Looking back at the 1980s from the second decade of the 21st century, NZ’s bold nuclear free stance seems like a bit of an illusion, or at best, a temporary bright spot.
Two news items this week have NZ looking like a client state of both US imperialism, and the UK monarchy.
John Key’s rush to support the US-EU positions on the Ukraine “crisis” seems a little like a repeat of NZ’s rush to support Britain in the first and second world wars. In those days New Zealand was still considered to be a Dominion of Britain. Yesterday, One News reported a statement from Key that condemns Russia’s actions in the Ukraine. For him the connection seems to have a lot to do with trade.
These days, most Kiwis tend to see our country as an independent state. So what has the Ukraine to do with us, and why is our government so quick to take sides?
Today’s NZ Herald editorial provides an explanation in support of John Key’s stance. However, it is somewhat confusing because it does endeavour to provide something of a historical perspective. The editorial begins:
All that can be done within reasonable bounds must be done to condemn Russia’s seizure of the Crimean peninsula. The West should get behind John Kerry, the United States Secretary of State, who has talked of boycotting the June G8 summit in Sochi, visa bans, asset freezes and trade and investment penalties against Russia.
The article points partly to the ethnic make-up of people in the Crimea, but only scratches the surface of the significance of changing state boundaries that have cut across ethnic communities. The editorial goes on:
That outcome will reflect the fact that 60 per cent of the residents identify themselves as ethnic Russians. Crimea was a part of Russia until 1954 when it was presented as a gift to the Ukrainian people by the Soviet leader, Nikita Khrushchev. That backfired when the Soviet system collapsed and Ukraine became independent. But the people of Crimea continued to look to Russia, while Moscow became more concerned about its important naval base at Sevastopol, the home of the Black Sea fleet, which it leased from Ukraine.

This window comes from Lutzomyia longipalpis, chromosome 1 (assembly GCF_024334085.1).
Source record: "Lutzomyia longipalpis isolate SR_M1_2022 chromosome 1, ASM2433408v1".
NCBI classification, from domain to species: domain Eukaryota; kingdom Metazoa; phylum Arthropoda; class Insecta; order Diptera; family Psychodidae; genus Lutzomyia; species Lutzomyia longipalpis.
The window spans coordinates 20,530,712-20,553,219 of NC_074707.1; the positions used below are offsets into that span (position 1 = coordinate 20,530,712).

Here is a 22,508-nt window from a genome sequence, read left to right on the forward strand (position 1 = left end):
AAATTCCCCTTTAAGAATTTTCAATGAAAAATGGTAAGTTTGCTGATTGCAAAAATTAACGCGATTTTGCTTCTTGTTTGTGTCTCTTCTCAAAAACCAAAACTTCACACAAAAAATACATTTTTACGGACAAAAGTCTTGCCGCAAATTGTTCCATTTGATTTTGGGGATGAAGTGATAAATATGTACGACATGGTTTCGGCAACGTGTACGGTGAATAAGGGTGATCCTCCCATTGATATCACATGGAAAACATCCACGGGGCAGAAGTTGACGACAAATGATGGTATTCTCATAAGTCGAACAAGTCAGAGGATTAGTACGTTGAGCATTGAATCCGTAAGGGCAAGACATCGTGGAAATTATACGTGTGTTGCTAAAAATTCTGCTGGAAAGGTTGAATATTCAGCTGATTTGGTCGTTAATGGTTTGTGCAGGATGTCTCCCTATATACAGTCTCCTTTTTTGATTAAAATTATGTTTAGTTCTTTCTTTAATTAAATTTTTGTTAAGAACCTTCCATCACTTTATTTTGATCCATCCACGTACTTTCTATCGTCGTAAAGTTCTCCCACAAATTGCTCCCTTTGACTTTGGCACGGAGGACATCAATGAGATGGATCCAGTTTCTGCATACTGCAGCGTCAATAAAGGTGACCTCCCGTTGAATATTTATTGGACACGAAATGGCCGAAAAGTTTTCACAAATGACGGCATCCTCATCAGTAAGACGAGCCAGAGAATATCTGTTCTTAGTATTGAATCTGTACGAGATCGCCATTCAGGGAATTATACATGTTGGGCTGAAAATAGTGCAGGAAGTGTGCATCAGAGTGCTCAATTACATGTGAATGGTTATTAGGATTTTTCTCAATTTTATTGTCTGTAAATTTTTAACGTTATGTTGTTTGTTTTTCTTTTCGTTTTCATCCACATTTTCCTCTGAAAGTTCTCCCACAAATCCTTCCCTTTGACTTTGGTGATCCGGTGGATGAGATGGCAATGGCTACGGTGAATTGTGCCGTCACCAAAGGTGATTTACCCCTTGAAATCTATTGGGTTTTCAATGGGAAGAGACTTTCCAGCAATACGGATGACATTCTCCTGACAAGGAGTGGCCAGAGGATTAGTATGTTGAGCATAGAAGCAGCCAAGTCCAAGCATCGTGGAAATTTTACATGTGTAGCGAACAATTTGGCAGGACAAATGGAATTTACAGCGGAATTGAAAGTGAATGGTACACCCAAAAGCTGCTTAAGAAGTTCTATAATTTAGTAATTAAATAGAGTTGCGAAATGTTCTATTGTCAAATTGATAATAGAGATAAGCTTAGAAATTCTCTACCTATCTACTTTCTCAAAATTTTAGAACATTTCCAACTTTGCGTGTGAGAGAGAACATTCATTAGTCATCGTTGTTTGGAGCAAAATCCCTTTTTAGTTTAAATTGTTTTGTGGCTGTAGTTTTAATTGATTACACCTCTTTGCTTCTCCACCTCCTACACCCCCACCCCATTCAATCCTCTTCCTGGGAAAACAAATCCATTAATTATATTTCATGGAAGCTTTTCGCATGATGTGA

The situation is indeed complicated by the fact that the Crimea is a significant location where Russia is concerned to protect its borders. The Crimean bases act as a kind of buffer to foreign intrusions. On this the Herald argument becomes particularly slanted towards the perspective of western powers. Even while acknowledging the ethnic alignment with Russia by many in the Ukraine, it continues to characterise the Russian response as that of using the situation to expand its boundaries.
The editorial fails to take into consideration that the US and EU have interfered in the Ukraine rebellion to further their own economic and political aims in the area. As Bill pointed out in his post, ‘Voices and Power‘, the mainstream media has largely provided coverage that is slanted towards western powers being the good guys.
This article in Counter Punch points to some of the US and EU maneuvering in relation to the Ukraine rebellion, with the media being sucked into masking the imperialistic ambitions of western nation-states.
By openly supporting insurrection by a militant faction in order to subject the Ukranian government to a level of stress that it, and particularly its apparently incapable pres[s], Yanukovich, were incapable of handling, I think the US crossed something of a Rubicon. It openly and enthusiastically backed a violent putsch against a democratically-elected government it didn’t happen to like. Neo-liberal enthusiasts, it should be noted, splashed across this boundary without even getting their feet wet…
Ultimately, it’s largely about money, gas, oil, and having a powerful presence in the region. The NZ Herald editorial ends by referring to Russia’s failing economy, and the need to draw a Berlin wall-type line across the map:
The Western response must, therefore, include a financial rescue package that will set the scene for an increasingly prosperous Ukraine.
Its eventual wellbeing would surely contrast markedly with that of Crimea, which will experience the full extent of Russia’s economic woes over the next few years.
The Herald editorial fails to clearly identify how the Russian presence in the Crimea threatens the economic well being of Europe and its oil and gas supplies. That is covered in this Daily Telegraph article. In the Herald editorial, there is no mention of how this is of so much concern to NZ that Key has been quick to align NZ with the US and EU. It is most likely to be related to the dependence of NZ’s economic interests on that of the US and UK.
The second issue being given a load of media coverage, which seems like another throwback to NZ days as a British Dominion, is the upcoming visit of some royals. The New Zealand authorities involved with organising the visit say that they don’t know how much NZ taxpayer money will be spent on it.
I’m looking forward to the Taxpayers’ Union doing some in in-depth research on just how much it is costing us. Part of such research should also compare the cost with how much is not being spent to improve the lot of struggling Kiwis.